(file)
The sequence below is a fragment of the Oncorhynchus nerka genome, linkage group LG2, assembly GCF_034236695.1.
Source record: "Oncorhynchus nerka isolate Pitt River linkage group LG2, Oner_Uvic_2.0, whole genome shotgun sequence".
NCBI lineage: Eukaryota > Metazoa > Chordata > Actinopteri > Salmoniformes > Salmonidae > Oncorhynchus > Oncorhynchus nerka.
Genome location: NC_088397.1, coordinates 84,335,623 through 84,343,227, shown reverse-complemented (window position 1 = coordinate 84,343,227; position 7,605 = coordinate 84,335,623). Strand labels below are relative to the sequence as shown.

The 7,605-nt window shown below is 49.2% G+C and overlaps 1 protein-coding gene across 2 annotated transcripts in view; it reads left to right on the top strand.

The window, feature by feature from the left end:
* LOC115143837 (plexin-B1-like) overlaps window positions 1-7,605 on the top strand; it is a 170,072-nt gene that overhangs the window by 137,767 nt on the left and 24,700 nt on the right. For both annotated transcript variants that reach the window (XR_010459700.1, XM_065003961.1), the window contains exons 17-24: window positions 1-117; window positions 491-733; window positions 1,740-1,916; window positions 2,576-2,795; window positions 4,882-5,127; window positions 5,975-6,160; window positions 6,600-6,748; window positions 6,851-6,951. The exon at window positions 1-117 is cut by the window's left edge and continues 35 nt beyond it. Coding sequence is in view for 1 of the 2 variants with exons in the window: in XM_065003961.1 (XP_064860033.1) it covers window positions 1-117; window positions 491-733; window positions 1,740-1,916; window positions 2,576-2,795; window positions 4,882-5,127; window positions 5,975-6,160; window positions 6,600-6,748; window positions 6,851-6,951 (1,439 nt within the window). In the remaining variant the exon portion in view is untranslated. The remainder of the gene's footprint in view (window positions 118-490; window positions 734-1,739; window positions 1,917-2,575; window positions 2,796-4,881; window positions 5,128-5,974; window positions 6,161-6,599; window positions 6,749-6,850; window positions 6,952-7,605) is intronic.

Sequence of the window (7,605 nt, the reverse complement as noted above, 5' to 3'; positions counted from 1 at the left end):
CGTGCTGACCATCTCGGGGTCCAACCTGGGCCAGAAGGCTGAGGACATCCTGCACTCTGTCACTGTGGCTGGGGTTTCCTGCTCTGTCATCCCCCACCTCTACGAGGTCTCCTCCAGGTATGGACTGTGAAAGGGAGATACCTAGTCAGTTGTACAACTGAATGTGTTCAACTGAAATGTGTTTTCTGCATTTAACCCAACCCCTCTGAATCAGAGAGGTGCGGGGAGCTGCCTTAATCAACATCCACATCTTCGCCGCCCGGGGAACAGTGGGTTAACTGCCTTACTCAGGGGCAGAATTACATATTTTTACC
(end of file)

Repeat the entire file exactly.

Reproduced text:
The sequence below is a fragment of the Oncorhynchus nerka genome, linkage group LG2, assembly GCF_034236695.1.
Source record: "Oncorhynchus nerka isolate Pitt River linkage group LG2, Oner_Uvic_2.0, whole genome shotgun sequence".
NCBI lineage: Eukaryota > Metazoa > Chordata > Actinopteri > Salmoniformes > Salmonidae > Oncorhynchus > Oncorhynchus nerka.
Genome location: NC_088397.1, coordinates 84,335,623 through 84,343,227, shown reverse-complemented (window position 1 = coordinate 84,343,227; position 7,605 = coordinate 84,335,623). Strand labels below are relative to the sequence as shown.

The 7,605-nt window shown below is 49.2% G+C and overlaps 1 protein-coding gene across 2 annotated transcripts in view; it reads left to right on the top strand.

The window, feature by feature from the left end:
* LOC115143837 (plexin-B1-like) overlaps window positions 1-7,605 on the top strand; it is a 170,072-nt gene that overhangs the window by 137,767 nt on the left and 24,700 nt on the right. For both annotated transcript variants that reach the window (XR_010459700.1, XM_065003961.1), the window contains exons 17-24: window positions 1-117; window positions 491-733; window positions 1,740-1,916; window positions 2,576-2,795; window positions 4,882-5,127; window positions 5,975-6,160; window positions 6,600-6,748; window positions 6,851-6,951. The exon at window positions 1-117 is cut by the window's left edge and continues 35 nt beyond it. Coding sequence is in view for 1 of the 2 variants with exons in the window: in XM_065003961.1 (XP_064860033.1) it covers window positions 1-117; window positions 491-733; window positions 1,740-1,916; window positions 2,576-2,795; window positions 4,882-5,127; window positions 5,975-6,160; window positions 6,600-6,748; window positions 6,851-6,951 (1,439 nt within the window). In the remaining variant the exon portion in view is untranslated. The remainder of the gene's footprint in view (window positions 118-490; window positions 734-1,739; window positions 1,917-2,575; window positions 2,796-4,881; window positions 5,128-5,974; window positions 6,161-6,599; window positions 6,749-6,850; window positions 6,952-7,605) is intronic.

Sequence of the window (7,605 nt, the reverse complement as noted above, 5' to 3'; positions counted from 1 at the left end):
CGTGCTGACCATCTCGGGGTCCAACCTGGGCCAGAAGGCTGAGGACATCCTGCACTCTGTCACTGTGGCTGGGGTTTCCTGCTCTGTCATCCCCCACCTCTACGAGGTCTCCTCCAGGTATGGACTGTGAAAGGGAGATACCTAGTCAGTTGTACAACTGAATGTGTTCAACTGAAATGTGTTTTCTGCATTTAACCCAACCCCTCTGAATCAGAGAGGTGCGGGGAGCTGCCTTAATCAACATCCACATCTTCGCCGCCCGGGGAACAGTGGGTTAACTGCCTTACTCAGGGGCAGAATTACATATTTTTACC